By early September, the once-bullish mayor seemed more realistic about his presidential prospects: “I think the logical thing to say is I’m going to go and try and make the October debates and if I can, that’s a good reason to keep going forward,” he said at an unrelated press conference on September 4. “If I can’t, I think it’s really tough to conceive of continuing.”

In an early-morning appearance on Morning Joe to announce the end of his run, he called campaigning “an extraordinary experience,” but acknowledged that “at the same time, I’ve contributed all I can to this primary election, and it’s clearly not my time.”

De Blasio’s absence at home, meanwhile, did not go unnoticed during the months he was on the campaign trail. The New York Post recently reported that the mayor spent just seven hours at City Hall in May, the month he launched his campaign. (The mayor’s office says it was actually 11 hours.) Joke “missing” posters with de Blasio’s visage on them covered the city in August, asking people to “tell him to immediately return to New York and do the job he was elected to do.”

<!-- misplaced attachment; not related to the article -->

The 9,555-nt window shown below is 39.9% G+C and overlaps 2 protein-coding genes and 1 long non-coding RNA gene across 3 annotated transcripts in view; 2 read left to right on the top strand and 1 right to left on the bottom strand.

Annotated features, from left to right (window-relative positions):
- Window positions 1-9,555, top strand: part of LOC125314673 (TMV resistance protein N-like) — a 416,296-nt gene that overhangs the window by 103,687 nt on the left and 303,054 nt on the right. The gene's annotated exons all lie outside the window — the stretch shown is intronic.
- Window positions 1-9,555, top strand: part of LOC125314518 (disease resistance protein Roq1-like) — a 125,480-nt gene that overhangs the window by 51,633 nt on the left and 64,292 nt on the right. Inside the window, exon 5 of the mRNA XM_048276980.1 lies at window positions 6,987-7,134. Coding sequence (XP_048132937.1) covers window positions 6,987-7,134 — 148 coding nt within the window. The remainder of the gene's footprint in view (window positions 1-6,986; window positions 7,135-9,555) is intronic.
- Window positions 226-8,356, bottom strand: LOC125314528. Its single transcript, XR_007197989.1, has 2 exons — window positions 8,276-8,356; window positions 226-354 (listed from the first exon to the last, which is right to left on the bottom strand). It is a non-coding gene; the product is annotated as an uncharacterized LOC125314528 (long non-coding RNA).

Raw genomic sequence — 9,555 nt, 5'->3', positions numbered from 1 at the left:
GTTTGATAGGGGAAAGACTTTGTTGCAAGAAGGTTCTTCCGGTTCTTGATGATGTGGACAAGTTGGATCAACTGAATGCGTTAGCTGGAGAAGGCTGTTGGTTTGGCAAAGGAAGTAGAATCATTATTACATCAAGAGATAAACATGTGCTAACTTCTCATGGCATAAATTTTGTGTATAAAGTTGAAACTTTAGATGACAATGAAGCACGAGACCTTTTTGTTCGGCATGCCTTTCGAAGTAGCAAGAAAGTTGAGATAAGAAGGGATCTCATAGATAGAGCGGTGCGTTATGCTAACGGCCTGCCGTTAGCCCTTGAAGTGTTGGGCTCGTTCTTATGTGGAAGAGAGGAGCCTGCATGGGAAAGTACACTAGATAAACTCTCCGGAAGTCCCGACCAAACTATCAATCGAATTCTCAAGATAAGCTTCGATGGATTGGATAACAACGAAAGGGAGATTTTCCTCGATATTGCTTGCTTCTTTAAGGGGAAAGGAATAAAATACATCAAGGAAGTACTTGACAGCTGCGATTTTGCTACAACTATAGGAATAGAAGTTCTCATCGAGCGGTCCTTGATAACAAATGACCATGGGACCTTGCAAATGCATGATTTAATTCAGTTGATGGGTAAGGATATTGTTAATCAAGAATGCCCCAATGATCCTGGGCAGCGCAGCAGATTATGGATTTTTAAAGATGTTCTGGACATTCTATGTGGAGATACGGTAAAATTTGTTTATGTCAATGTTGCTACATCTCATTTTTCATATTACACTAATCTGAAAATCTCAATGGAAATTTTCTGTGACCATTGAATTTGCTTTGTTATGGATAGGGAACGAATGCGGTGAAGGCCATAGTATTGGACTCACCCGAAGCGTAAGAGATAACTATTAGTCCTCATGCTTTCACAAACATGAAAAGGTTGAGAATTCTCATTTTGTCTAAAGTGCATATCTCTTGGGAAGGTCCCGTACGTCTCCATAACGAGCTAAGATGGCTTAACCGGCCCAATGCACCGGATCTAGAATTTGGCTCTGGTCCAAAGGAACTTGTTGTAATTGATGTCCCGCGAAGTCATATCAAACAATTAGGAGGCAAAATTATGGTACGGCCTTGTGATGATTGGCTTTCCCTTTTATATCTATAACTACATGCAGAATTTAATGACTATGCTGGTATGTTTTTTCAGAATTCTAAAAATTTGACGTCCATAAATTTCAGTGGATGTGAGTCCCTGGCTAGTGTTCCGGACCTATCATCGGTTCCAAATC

And his seeming indifference to governing the city of New York became apparent as the myriad challenges commonly faced by the mayor of America’s biggest city piled up. In response to a sharp uptick in cyclist deaths, the mayor’s office unveiled a plan to expand the city’s bike network that some activists viewed as too little, too late. (His later comments about potentially requiring cyclists to wear helmets or register for licenses also prompted a backlash.)

The biggest test of whether he could campaign and govern effectively was most notably tested during a massive blackout on July 13 that left much of Midtown, and more than 70,000 New Yorkers, in the dark. De Blasio was campaigning in Iowa when the lights went out in Manhattan, and initially told CNN he was “weighing his options” on whether or not to come back. He ultimately decided to return to the city, but did not make it back until Sunday, well after power was restored. His late return prompted backlash from the press, city residents, and some elected officials. “They say that 90 percent of life is showing up,” City Council Speaker Corey Johnson later told the New York Post when asked about the mayor’s absence. “Well, 100 percent of being an elected official is showing up.”